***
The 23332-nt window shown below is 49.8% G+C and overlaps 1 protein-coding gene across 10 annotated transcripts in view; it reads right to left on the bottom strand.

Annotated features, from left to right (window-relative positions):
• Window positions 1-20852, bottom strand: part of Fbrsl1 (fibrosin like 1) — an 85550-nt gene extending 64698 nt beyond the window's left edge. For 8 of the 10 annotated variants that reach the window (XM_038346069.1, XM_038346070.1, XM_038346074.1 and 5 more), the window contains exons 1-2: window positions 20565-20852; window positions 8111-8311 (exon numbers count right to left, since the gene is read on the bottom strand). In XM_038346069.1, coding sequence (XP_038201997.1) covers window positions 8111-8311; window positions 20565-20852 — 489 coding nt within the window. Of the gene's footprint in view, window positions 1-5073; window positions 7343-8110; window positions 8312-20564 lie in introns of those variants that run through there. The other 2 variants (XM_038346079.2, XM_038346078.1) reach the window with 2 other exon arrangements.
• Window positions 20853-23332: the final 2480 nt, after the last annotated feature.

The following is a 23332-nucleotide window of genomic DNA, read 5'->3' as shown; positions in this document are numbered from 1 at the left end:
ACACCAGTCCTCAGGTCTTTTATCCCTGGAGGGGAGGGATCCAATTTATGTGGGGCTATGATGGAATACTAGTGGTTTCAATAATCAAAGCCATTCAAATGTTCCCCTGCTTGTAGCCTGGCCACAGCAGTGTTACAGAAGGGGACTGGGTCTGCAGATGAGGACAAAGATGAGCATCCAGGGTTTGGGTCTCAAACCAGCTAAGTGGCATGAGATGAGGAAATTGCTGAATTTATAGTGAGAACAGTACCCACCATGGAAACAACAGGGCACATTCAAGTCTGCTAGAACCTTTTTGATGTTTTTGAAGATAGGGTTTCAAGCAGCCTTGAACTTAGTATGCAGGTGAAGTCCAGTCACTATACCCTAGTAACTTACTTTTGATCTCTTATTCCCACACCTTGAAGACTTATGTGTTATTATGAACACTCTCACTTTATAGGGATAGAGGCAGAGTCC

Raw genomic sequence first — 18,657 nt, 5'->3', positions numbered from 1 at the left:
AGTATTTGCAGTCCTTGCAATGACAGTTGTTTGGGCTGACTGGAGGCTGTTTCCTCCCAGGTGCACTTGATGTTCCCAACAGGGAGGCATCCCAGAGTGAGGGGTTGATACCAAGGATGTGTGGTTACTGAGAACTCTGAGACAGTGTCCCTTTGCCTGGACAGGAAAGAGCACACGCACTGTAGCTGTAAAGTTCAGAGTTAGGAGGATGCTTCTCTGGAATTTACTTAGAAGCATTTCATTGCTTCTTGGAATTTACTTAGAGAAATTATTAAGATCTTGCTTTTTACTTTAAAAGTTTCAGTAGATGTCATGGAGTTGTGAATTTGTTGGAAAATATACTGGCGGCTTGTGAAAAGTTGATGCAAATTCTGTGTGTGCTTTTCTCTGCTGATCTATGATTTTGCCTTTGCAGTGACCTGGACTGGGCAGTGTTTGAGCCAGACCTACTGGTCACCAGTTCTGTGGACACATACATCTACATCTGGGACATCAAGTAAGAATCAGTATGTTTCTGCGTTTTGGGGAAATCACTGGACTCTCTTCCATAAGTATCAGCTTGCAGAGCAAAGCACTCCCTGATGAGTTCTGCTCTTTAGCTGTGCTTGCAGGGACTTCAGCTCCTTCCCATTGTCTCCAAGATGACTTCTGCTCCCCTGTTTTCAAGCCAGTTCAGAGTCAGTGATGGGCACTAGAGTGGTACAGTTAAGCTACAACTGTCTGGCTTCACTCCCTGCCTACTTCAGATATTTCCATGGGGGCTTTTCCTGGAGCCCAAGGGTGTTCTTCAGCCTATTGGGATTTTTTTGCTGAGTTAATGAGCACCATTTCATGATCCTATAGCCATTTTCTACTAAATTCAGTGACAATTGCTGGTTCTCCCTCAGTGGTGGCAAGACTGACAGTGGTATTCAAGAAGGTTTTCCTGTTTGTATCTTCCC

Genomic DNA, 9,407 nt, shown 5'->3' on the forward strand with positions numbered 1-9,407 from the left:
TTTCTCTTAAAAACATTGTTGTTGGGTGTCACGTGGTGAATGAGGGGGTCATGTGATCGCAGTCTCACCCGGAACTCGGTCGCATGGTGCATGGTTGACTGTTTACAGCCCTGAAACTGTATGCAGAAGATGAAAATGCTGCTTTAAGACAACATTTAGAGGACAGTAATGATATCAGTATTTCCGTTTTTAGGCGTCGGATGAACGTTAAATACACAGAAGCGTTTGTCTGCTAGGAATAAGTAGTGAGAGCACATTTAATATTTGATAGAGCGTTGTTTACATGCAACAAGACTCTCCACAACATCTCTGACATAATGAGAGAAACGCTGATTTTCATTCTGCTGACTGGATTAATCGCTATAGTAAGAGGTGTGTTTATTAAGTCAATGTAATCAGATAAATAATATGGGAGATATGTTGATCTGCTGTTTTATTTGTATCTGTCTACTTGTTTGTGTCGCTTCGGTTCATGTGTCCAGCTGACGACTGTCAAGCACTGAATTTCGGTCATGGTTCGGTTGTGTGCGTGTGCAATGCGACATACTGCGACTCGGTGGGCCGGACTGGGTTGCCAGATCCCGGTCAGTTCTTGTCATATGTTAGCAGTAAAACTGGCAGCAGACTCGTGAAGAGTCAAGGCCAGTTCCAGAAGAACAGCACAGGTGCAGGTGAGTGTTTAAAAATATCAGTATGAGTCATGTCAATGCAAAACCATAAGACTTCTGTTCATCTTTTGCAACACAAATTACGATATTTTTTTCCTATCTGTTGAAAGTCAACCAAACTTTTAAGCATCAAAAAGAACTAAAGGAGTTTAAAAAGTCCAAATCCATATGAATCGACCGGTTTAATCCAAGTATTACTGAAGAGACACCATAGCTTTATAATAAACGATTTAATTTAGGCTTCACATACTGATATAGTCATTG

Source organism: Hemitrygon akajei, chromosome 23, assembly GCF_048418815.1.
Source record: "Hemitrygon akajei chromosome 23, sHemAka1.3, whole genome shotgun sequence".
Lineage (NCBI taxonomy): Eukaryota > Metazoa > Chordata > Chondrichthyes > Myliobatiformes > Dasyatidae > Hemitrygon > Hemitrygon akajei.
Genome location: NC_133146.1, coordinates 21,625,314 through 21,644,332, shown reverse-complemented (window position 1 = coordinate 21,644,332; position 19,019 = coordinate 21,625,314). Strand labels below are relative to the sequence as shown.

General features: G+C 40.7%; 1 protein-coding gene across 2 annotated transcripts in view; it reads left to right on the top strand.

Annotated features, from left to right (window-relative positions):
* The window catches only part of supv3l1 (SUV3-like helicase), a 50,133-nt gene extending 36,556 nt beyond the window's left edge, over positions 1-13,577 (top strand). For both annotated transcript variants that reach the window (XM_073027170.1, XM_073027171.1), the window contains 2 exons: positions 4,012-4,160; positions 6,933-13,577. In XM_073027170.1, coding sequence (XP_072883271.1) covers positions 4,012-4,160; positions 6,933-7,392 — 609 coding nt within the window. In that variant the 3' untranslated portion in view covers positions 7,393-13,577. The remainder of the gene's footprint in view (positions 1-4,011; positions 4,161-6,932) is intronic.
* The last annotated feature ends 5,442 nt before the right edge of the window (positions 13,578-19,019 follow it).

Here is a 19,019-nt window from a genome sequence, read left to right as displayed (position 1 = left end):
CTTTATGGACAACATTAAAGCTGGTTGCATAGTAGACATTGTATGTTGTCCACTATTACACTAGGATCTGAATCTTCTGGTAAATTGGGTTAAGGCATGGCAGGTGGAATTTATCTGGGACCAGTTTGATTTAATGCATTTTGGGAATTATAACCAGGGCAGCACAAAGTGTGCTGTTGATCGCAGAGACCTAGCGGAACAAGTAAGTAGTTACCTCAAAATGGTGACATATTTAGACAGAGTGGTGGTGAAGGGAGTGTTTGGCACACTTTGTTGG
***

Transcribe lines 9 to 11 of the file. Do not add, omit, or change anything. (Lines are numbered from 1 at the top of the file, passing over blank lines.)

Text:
Genomic DNA, 9,407 nt, shown 5'->3' on the forward strand with positions numbered 1-9,407 from the left:
TTTCTCTTAAAAACATTGTTGTTGGGTGTCACGTGGTGAATGAGGGGGTCATGTGATCGCAGTCTCACCCGGAACTCGGTCGCATGGTGCATGGTTGACTGTTTACAGCCCTGAAACTGTATGCAGAAGATGAAAATGCTGCTTTAAGACAACATTTAGAGGACAGTAATGATATCAGTATTTCCGTTTTTAGGCGTCGGATGAACGTTAAATACACAGAAGCGTTTGTCTGCTAGGAATAAGTAGTGAGAGCACATTTAATATTTGATAGAGCGTTGTTTACATGCAACAAGACTCTCCACAACATCTCTGACATAATGAGAGAAACGCTGATTTTCATTCTGCTGACTGGATTAATCGCTATAGTAAGAGGTGTGTTTATTAAGTCAATGTAATCAGATAAATAATATGGGAGATATGTTGATCTGCTGTTTTATTTGTATCTGTCTACTTGTTTGTGTCGCTTCGGTTCATGTGTCCAGCTGACGACTGTCAAGCACTGAATTTCGGTCATGGTTCGGTTGTGTGCGTGTGCAATGCGACATACTGCGACTCGGTGGGCCGGACTGGGTTGCCAGATCCCGGTCAGTTCTTGTCATATGTTAGCAGTAAAACTGGCAGCAGACTCGTGAAGAGTCAAGGCCAGTTCCAGAAGAACAGCACAGGTGCAGGTGAGTGTTTAAAAATATCAGTATGAGTCATGTCAATGCAAAACCATAAGACTTCTGTTCATCTTTTGCAACACAAATTACGATATTTTTTTCCTATCTGTTGAAAGTCAACCAAACTTTTAAGCATCAAAAAGAACTAAAGGAGTTTAAAAAGTCCAAATCCATATGAATCGACCGGTTTAATCCAAGTATTACTGAAGAGACACCATAGCTTTATAATAAACGATTTAATTTAGGCTTCACATACTGATATAGTCATTG

Source organism: Hemitrygon akajei, chromosome 23, assembly GCF_048418815.1.